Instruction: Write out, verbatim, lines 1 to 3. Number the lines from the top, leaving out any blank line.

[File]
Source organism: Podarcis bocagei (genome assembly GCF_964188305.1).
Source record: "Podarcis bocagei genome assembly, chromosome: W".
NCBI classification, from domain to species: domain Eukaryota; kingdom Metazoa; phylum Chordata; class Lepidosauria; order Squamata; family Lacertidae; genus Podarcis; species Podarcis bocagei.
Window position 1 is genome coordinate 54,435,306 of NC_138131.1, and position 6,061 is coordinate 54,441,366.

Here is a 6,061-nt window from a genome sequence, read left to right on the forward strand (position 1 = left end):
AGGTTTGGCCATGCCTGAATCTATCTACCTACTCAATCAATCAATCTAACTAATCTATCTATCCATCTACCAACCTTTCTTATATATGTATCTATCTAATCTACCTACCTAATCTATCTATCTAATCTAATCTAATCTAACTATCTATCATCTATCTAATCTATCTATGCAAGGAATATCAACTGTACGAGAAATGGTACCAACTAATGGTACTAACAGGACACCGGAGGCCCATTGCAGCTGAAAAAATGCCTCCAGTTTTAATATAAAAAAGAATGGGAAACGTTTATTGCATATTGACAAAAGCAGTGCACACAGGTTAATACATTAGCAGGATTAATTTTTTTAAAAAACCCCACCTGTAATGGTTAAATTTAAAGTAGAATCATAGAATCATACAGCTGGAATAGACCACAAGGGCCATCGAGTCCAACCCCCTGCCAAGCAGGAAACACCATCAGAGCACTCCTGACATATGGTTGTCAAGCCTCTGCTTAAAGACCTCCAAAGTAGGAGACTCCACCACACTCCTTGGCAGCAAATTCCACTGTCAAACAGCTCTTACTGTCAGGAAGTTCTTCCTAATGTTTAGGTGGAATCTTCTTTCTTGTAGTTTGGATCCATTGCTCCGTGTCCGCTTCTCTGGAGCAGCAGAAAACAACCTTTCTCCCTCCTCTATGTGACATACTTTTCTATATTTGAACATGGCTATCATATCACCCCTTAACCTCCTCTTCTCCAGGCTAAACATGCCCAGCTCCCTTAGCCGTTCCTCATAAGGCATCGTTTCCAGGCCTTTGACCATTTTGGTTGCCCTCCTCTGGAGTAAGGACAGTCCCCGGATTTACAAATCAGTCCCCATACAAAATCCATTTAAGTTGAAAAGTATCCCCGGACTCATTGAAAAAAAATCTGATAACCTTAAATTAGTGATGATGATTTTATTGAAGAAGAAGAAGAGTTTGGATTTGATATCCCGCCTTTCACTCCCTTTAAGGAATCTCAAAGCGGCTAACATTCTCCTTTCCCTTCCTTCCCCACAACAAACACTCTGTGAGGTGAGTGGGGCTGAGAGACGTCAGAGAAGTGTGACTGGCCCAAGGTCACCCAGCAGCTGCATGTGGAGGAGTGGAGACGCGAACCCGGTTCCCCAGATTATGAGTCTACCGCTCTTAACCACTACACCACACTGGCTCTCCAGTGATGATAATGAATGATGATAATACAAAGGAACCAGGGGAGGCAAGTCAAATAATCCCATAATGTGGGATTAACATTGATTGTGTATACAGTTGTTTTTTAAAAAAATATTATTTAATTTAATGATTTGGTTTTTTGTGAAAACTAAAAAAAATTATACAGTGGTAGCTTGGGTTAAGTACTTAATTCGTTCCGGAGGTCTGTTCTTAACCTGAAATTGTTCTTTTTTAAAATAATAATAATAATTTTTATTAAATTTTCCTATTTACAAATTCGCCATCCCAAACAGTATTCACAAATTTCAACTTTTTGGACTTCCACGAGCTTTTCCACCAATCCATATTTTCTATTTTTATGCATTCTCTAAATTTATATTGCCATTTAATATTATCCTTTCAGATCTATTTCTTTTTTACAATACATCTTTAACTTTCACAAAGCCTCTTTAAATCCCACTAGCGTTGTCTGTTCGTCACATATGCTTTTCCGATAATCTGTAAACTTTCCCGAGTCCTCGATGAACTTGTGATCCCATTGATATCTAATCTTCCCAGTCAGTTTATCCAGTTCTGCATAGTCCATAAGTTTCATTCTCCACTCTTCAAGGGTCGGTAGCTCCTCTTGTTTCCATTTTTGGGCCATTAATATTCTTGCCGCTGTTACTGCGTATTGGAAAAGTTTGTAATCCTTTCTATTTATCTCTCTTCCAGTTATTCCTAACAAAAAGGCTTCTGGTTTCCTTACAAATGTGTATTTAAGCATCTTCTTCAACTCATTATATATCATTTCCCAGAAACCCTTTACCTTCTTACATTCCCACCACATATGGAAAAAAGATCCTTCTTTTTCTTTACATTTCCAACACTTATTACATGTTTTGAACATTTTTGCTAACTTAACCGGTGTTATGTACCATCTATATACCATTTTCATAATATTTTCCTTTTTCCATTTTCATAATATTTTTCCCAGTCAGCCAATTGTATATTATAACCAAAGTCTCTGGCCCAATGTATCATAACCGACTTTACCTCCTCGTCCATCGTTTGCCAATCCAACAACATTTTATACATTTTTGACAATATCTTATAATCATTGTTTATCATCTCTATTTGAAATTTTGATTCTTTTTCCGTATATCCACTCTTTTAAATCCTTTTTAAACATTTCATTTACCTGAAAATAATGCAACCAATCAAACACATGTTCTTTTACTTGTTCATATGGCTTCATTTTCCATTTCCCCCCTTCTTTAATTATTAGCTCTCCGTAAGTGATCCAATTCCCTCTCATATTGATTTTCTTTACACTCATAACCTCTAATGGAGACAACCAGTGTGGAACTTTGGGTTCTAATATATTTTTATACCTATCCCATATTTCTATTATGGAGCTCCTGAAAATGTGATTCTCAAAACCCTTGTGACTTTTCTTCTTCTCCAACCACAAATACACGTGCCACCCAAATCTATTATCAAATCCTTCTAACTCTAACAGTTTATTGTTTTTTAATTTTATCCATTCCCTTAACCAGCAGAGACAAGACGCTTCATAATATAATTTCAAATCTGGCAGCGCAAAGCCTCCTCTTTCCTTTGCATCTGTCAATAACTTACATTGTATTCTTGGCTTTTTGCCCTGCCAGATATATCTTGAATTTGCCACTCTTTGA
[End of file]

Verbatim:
Source organism: Podarcis bocagei (genome assembly GCF_964188305.1).
Source record: "Podarcis bocagei genome assembly, chromosome: W".
NCBI classification, from domain to species: domain Eukaryota; kingdom Metazoa; phylum Chordata; class Lepidosauria; order Squamata; family Lacertidae; genus Podarcis; species Podarcis bocagei.